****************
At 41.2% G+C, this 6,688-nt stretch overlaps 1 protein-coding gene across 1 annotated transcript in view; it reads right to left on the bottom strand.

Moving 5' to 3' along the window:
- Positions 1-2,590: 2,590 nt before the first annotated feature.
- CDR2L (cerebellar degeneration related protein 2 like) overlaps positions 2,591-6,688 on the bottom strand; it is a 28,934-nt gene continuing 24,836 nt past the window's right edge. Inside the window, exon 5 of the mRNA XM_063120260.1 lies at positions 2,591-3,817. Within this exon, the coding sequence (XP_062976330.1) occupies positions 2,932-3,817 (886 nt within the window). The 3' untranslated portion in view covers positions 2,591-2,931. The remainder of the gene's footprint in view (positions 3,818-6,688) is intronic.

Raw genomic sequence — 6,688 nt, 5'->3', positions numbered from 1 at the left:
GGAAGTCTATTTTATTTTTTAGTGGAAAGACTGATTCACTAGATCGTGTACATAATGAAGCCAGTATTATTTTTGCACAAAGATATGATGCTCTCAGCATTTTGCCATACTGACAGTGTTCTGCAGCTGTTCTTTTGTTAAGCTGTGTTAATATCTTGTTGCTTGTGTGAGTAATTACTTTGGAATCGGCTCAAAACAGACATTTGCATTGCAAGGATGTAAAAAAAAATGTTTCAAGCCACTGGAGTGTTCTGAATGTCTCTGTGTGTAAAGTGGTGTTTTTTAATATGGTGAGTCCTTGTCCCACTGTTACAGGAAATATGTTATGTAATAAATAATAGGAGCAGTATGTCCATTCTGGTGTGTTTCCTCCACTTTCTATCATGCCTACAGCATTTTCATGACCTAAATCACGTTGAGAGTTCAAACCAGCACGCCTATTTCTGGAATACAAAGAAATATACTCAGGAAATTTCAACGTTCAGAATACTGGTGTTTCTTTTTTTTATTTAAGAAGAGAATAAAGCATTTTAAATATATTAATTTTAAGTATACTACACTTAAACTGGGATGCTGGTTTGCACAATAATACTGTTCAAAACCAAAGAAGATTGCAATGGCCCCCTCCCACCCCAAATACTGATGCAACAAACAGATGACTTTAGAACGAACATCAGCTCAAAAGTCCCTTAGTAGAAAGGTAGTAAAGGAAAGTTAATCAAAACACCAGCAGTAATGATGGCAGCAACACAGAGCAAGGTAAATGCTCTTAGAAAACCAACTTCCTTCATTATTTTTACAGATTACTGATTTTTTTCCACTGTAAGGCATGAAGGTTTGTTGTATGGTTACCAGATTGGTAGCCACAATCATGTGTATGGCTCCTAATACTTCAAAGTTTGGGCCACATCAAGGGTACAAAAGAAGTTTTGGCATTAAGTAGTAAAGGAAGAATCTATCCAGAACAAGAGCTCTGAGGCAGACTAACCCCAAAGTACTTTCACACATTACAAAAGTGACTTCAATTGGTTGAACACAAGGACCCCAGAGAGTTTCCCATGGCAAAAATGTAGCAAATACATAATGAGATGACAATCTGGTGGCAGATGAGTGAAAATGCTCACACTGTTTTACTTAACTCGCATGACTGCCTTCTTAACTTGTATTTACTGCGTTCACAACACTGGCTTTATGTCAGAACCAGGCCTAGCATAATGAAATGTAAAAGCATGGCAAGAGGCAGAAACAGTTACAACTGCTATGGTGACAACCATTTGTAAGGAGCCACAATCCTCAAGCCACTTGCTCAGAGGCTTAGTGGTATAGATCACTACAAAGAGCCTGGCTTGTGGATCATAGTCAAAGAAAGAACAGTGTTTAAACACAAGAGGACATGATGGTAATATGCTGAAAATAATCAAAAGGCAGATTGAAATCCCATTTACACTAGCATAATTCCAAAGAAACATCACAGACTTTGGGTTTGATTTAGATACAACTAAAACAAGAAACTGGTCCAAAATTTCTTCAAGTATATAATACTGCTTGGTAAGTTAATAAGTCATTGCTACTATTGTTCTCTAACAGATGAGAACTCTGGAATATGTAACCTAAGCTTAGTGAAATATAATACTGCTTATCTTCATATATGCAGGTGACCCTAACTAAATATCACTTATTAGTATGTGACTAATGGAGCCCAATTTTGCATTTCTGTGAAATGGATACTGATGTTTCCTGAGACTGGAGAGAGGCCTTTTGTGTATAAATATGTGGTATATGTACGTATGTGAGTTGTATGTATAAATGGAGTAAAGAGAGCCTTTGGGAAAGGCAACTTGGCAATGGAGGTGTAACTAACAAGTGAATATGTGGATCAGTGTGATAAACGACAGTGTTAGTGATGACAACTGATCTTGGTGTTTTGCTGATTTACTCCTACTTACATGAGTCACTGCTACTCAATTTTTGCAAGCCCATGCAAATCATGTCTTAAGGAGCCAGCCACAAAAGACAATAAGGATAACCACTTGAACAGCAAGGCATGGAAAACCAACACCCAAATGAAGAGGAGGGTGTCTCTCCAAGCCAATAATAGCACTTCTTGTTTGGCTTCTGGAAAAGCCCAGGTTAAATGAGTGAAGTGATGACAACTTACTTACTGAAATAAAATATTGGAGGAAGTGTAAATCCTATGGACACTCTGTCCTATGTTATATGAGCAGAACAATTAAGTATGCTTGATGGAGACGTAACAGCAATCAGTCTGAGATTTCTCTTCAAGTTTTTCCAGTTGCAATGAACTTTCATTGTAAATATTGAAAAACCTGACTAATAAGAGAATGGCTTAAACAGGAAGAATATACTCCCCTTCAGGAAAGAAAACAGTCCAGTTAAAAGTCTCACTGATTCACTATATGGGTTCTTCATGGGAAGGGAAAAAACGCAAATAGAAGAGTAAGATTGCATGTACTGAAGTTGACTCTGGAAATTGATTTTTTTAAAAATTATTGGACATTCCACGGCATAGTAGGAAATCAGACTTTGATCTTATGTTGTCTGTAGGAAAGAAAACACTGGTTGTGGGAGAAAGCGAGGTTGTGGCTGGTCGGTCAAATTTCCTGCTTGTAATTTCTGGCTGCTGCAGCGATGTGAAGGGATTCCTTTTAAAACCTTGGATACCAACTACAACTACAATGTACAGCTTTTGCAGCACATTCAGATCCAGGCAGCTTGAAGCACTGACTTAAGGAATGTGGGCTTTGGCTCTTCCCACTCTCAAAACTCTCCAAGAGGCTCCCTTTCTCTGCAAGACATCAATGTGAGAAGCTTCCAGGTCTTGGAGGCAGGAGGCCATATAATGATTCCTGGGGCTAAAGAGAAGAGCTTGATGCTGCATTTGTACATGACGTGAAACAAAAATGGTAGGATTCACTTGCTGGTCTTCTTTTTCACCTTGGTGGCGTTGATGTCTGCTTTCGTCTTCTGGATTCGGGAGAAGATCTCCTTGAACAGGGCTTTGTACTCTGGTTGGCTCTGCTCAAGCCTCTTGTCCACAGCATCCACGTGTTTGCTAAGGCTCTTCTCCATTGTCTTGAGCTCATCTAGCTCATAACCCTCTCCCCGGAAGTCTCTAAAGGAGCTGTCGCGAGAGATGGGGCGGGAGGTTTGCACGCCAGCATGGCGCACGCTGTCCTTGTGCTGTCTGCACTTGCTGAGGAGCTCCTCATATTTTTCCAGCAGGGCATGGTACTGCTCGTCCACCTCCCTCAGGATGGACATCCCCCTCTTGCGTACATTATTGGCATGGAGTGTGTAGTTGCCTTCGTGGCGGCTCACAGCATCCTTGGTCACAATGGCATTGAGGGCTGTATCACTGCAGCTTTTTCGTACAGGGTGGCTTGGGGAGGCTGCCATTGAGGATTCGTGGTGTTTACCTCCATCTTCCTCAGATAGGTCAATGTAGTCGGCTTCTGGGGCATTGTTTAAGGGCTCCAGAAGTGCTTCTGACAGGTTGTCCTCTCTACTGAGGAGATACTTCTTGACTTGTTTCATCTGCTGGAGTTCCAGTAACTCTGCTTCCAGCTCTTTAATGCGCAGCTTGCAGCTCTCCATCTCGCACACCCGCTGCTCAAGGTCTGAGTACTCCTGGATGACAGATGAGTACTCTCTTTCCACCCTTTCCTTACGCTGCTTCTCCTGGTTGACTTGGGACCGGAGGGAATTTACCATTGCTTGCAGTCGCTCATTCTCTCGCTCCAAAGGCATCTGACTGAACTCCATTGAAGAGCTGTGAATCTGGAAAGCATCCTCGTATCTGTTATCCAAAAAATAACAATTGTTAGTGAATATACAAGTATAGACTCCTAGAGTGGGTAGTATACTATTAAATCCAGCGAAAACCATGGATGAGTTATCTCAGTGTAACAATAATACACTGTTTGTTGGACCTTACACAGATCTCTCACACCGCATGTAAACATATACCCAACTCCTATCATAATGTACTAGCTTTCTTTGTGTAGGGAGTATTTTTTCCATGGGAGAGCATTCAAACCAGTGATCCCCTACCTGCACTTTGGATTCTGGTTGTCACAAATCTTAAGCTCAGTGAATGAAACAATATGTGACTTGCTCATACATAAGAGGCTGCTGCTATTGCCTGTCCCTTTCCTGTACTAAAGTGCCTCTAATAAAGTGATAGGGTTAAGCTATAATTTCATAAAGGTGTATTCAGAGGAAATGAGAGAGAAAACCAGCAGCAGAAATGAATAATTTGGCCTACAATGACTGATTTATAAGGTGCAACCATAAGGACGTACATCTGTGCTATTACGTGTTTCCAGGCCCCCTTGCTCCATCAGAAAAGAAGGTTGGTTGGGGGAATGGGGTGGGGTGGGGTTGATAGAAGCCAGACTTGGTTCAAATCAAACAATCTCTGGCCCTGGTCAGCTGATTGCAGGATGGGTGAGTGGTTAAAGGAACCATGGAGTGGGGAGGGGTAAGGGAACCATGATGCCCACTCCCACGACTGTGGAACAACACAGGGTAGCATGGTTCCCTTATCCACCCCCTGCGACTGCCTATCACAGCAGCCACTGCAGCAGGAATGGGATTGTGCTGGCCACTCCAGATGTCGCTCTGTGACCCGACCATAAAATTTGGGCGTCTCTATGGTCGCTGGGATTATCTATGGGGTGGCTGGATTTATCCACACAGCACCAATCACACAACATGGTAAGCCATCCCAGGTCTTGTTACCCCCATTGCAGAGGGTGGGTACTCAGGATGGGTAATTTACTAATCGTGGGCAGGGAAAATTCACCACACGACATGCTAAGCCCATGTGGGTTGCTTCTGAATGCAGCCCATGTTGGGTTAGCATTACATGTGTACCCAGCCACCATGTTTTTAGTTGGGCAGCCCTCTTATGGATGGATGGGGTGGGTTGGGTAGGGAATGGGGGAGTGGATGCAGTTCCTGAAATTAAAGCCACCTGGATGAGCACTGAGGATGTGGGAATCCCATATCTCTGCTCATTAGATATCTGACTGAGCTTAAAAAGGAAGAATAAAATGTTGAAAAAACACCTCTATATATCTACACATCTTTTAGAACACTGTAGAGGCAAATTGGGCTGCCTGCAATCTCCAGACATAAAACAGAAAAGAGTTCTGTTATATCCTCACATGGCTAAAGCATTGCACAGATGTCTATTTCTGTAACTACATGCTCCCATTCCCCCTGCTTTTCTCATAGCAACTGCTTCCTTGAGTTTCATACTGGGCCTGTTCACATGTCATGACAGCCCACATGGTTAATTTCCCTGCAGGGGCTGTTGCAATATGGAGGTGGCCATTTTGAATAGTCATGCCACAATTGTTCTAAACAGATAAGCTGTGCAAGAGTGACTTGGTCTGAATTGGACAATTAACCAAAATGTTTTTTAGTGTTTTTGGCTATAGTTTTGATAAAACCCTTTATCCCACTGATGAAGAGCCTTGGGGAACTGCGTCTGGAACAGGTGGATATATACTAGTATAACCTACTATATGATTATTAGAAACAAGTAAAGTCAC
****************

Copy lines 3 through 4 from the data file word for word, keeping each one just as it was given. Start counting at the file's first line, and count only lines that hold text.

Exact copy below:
- Positions 1-2,590: 2,590 nt before the first annotated feature.
- CDR2L (cerebellar degeneration related protein 2 like) overlaps positions 2,591-6,688 on the bottom strand; it is a 28,934-nt gene continuing 24,836 nt past the window's right edge. Inside the window, exon 5 of the mRNA XM_063120260.1 lies at positions 2,591-3,817. Within this exon, the coding sequence (XP_062976330.1) occupies positions 2,932-3,817 (886 nt within the window). The 3' untranslated portion in view covers positions 2,591-2,931. The remainder of the gene's footprint in view (positions 3,818-6,688) is intronic.